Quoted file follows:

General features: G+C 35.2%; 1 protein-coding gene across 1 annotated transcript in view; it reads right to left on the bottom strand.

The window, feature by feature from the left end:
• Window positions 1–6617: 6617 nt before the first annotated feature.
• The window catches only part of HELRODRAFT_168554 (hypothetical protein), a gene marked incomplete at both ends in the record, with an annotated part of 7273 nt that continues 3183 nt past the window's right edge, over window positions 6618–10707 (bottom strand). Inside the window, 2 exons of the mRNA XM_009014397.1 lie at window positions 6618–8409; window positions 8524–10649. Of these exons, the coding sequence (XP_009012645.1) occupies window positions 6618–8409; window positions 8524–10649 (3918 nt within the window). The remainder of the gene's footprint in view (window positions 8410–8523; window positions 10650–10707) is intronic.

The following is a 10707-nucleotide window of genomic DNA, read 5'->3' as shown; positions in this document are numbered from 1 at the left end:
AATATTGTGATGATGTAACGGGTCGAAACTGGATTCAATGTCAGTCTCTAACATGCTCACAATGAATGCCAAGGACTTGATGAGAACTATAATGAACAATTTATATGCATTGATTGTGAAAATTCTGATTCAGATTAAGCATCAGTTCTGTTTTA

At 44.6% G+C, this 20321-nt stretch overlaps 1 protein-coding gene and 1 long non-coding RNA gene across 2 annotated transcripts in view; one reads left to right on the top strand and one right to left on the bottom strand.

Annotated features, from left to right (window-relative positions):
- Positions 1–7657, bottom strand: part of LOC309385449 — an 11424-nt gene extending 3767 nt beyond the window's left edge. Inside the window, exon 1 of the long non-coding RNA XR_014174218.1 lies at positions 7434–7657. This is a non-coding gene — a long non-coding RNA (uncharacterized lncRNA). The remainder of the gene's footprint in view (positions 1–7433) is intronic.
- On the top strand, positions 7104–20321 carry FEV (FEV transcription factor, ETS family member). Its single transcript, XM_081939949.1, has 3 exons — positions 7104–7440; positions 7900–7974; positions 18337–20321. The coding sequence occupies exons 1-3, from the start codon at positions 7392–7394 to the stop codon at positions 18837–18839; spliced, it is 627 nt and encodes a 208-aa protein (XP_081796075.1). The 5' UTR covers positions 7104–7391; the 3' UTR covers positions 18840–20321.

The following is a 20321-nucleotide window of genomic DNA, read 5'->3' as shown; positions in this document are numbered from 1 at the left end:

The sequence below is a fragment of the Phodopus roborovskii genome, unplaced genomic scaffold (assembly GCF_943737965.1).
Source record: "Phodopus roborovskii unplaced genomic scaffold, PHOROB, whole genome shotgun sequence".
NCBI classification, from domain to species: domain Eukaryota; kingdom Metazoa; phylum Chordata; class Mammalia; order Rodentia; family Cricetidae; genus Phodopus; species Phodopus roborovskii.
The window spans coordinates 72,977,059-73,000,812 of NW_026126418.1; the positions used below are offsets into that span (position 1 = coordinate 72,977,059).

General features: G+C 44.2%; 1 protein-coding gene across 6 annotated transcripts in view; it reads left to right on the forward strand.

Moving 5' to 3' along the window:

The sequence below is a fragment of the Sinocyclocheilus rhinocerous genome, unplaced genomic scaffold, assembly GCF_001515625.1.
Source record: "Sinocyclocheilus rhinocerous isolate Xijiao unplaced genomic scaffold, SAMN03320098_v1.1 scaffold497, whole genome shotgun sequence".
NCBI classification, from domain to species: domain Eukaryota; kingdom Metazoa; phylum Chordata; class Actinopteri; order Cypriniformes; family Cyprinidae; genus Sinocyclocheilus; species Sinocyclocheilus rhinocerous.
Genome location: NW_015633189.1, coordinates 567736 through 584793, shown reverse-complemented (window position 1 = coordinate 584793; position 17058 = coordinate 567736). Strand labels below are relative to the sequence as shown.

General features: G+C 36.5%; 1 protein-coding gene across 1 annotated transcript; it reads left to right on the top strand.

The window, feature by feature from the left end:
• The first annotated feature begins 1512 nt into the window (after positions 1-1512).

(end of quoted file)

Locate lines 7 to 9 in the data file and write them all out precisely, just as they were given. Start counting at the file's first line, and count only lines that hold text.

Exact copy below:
At 44.6% G+C, this 20321-nt stretch overlaps 1 protein-coding gene and 1 long non-coding RNA gene across 2 annotated transcripts in view; one reads left to right on the top strand and one right to left on the bottom strand.

Annotated features, from left to right (window-relative positions):
- Positions 1–7657, bottom strand: part of LOC309385449 — an 11424-nt gene extending 3767 nt beyond the window's left edge. Inside the window, exon 1 of the long non-coding RNA XR_014174218.1 lies at positions 7434–7657. This is a non-coding gene — a long non-coding RNA (uncharacterized lncRNA). The remainder of the gene's footprint in view (positions 1–7433) is intronic.